Posted by: Spirit of Vatican II on Monday, 23 November 2009 at 11:31am GMT

Spirit of Vatican II: I agree that we should all be working together for the Kingdom of God, and there is nothing stopping us all cooperating in feeding the hungry, clothing the naked and other works of mercy. Indeed, we should each strive to excel in such endeavors. But, it is a fool's errand to think that we can promote the Kingdom of God much by trying to eliminate the cultural differences that separate the different Christian denominations. We simply see things differently and most of us don't want to change. I really don't see what's wrong with that.
As an American, should I expect the Canadians to dissolve their country and seek unification with the United States? If the Israelis and the Palestinians could get along as well as the Catholics and Protestants in the United States or Britain, that would be a huge improvement on the current stand-off. Indeed that may well be a reasonable goal. But they are not going to sink their differences so that they become one undifferentiated people, and no-one should expect them to do so or even think in those terms.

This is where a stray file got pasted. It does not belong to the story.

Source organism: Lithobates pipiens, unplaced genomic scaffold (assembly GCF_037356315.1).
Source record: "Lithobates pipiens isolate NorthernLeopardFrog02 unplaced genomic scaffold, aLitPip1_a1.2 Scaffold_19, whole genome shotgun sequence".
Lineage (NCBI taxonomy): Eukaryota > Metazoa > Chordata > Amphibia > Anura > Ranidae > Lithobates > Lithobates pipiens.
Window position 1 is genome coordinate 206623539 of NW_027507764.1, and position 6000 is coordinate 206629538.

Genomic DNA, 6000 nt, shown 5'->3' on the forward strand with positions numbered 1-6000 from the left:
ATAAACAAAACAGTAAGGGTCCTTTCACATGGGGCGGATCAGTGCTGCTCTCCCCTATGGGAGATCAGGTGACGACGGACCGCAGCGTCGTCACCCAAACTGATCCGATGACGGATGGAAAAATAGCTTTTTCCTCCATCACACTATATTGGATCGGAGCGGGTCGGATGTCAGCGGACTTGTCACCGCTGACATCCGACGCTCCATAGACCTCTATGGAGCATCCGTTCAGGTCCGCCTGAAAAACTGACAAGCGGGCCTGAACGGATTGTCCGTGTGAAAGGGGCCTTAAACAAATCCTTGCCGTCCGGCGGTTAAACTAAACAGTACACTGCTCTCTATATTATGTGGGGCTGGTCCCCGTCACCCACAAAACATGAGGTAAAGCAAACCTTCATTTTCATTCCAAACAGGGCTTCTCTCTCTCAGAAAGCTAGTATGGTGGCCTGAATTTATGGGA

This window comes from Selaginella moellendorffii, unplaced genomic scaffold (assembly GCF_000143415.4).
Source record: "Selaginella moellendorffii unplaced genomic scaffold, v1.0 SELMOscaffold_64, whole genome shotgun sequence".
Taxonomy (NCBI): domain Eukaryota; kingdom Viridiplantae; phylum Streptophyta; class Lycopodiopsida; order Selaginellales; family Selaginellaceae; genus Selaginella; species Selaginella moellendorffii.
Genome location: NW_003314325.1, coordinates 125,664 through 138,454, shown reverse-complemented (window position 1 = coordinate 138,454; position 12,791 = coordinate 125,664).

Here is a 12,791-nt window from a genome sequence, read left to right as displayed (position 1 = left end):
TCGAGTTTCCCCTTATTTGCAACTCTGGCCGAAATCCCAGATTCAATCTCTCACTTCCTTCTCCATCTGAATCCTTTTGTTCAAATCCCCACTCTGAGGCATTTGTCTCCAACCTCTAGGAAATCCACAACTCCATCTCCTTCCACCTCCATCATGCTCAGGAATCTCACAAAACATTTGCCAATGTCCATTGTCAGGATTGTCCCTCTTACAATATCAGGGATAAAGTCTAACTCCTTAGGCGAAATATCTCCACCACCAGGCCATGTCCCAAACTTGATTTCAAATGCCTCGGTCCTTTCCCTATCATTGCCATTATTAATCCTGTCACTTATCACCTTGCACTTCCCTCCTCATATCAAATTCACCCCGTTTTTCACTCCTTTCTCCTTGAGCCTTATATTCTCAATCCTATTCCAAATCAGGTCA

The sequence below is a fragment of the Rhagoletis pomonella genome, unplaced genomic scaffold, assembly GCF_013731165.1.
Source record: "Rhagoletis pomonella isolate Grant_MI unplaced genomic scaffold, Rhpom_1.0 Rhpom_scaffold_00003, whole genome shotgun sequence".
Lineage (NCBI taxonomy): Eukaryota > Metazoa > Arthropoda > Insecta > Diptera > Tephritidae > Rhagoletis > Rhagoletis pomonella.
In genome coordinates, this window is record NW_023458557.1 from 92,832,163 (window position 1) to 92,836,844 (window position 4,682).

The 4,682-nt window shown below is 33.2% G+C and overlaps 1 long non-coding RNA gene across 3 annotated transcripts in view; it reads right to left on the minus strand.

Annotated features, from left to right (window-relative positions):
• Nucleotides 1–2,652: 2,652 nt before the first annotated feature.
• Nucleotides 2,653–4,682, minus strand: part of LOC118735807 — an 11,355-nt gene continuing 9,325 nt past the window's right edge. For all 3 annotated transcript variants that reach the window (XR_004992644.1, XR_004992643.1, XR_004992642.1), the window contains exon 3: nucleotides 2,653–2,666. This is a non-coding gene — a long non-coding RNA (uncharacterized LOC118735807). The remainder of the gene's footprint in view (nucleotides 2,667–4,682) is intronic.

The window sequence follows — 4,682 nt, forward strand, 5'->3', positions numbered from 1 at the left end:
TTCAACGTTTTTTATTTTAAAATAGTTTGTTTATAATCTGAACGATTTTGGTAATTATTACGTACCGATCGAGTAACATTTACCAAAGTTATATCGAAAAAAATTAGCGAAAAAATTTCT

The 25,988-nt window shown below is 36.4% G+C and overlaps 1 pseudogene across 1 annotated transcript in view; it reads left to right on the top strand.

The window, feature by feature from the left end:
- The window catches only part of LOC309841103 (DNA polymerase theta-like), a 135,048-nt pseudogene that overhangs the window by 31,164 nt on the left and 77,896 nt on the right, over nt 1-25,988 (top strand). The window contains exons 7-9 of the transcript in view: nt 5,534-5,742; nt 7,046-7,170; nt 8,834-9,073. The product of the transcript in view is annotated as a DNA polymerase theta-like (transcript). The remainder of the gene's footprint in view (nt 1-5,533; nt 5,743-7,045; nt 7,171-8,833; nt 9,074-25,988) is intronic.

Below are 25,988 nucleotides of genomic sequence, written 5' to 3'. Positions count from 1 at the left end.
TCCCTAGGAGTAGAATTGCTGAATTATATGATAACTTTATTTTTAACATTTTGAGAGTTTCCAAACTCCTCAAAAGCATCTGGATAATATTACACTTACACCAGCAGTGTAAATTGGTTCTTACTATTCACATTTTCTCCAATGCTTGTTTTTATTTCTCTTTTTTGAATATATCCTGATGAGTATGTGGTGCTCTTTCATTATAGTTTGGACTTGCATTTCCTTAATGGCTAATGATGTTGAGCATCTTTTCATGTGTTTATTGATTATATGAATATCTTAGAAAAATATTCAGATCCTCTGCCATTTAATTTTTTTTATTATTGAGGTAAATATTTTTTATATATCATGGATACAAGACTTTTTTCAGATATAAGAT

Posted by: James Warren on Monday, 23 November 2009 at 4:58pm GMT

Fr Dwight Longenecker has written an excellent book ('The Little Rule and The Little Way') on Thérèse and Benedict - but can't resist polemical comments which, for me, made the book harder to read than it should have been, widening the divide between the True Faith and what people like me hold to. Clearly - like many converts of a particular tradition - he wants to find nothing of merit in the Church he has left, and everything of merit - including straight-down-the-line upholding of things like Humanae Vitae - in his new home. He may, of course, be right, but he's not perhaps the most balanced authority on the subject!

Posted by: Mynsterpreost (=David Rowett) on Monday, 23 November 2009 at 5:24pm GMT

Anthony,

It's simply unnecessary (unnecessarily speculative) to play the "If/Then" *anachronism* game.

I'm not intending to imply "women would have been ordained" or "same-sex couples would have been married", had they asked in the past...

...but it's equally impossible to prove the opposite.

The past (and its conditions) are in the past.

The present (and its conditions) are in the present.

What will we make of the future? THAT is the burning question. I simply refuse to be silent, in the face of the "(Hypothetical, Imagined) Past Should Determine the Future" canard.

Posted by: JCF on Monday, 23 November 2009 at 7:52pm GMT